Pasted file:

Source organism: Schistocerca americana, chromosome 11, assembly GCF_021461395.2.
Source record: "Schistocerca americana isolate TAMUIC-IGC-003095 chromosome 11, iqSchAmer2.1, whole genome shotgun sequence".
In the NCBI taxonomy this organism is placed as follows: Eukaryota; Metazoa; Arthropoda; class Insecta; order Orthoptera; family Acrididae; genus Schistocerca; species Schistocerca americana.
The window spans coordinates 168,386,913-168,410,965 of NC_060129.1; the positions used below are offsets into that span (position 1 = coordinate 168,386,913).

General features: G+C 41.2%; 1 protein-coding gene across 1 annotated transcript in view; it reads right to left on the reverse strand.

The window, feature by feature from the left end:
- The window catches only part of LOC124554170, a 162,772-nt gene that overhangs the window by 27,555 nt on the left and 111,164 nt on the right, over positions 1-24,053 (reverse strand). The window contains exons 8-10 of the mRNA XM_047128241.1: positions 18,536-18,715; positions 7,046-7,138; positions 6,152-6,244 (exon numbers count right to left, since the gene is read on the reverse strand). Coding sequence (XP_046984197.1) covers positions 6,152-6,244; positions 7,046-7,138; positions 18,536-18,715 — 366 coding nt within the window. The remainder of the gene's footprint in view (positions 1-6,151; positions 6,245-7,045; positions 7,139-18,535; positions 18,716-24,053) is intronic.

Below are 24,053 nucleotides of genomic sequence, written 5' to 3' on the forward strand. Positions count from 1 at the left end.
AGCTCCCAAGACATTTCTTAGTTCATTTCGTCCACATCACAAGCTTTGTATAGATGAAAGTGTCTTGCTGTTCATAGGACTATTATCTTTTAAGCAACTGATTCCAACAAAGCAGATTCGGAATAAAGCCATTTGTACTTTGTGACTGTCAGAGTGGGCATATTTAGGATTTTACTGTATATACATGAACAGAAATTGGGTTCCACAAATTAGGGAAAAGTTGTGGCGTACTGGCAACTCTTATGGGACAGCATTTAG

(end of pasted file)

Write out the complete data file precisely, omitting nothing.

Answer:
Source organism: Schistocerca americana, chromosome 11, assembly GCF_021461395.2.
Source record: "Schistocerca americana isolate TAMUIC-IGC-003095 chromosome 11, iqSchAmer2.1, whole genome shotgun sequence".
In the NCBI taxonomy this organism is placed as follows: Eukaryota; Metazoa; Arthropoda; class Insecta; order Orthoptera; family Acrididae; genus Schistocerca; species Schistocerca americana.
The window spans coordinates 168,386,913-168,410,965 of NC_060129.1; the positions used below are offsets into that span (position 1 = coordinate 168,386,913).

General features: G+C 41.2%; 1 protein-coding gene across 1 annotated transcript in view; it reads right to left on the reverse strand.

The window, feature by feature from the left end:
- The window catches only part of LOC124554170, a 162,772-nt gene that overhangs the window by 27,555 nt on the left and 111,164 nt on the right, over positions 1-24,053 (reverse strand). The window contains exons 8-10 of the mRNA XM_047128241.1: positions 18,536-18,715; positions 7,046-7,138; positions 6,152-6,244 (exon numbers count right to left, since the gene is read on the reverse strand). Coding sequence (XP_046984197.1) covers positions 6,152-6,244; positions 7,046-7,138; positions 18,536-18,715 — 366 coding nt within the window. The remainder of the gene's footprint in view (positions 1-6,151; positions 6,245-7,045; positions 7,139-18,535; positions 18,716-24,053) is intronic.

Below are 24,053 nucleotides of genomic sequence, written 5' to 3' on the forward strand. Positions count from 1 at the left end.
AGCTCCCAAGACATTTCTTAGTTCATTTCGTCCACATCACAAGCTTTGTATAGATGAAAGTGTCTTGCTGTTCATAGGACTATTATCTTTTAAGCAACTGATTCCAACAAAGCAGATTCGGAATAAAGCCATTTGTACTTTGTGACTGTCAGAGTGGGCATATTTAGGATTTTACTGTATATACATGAACAGAAATTGGGTTCCACAAATTAGGGAAAAGTTGTGGCGTACTGGCAACTCTTATGGGACAGCATTTAG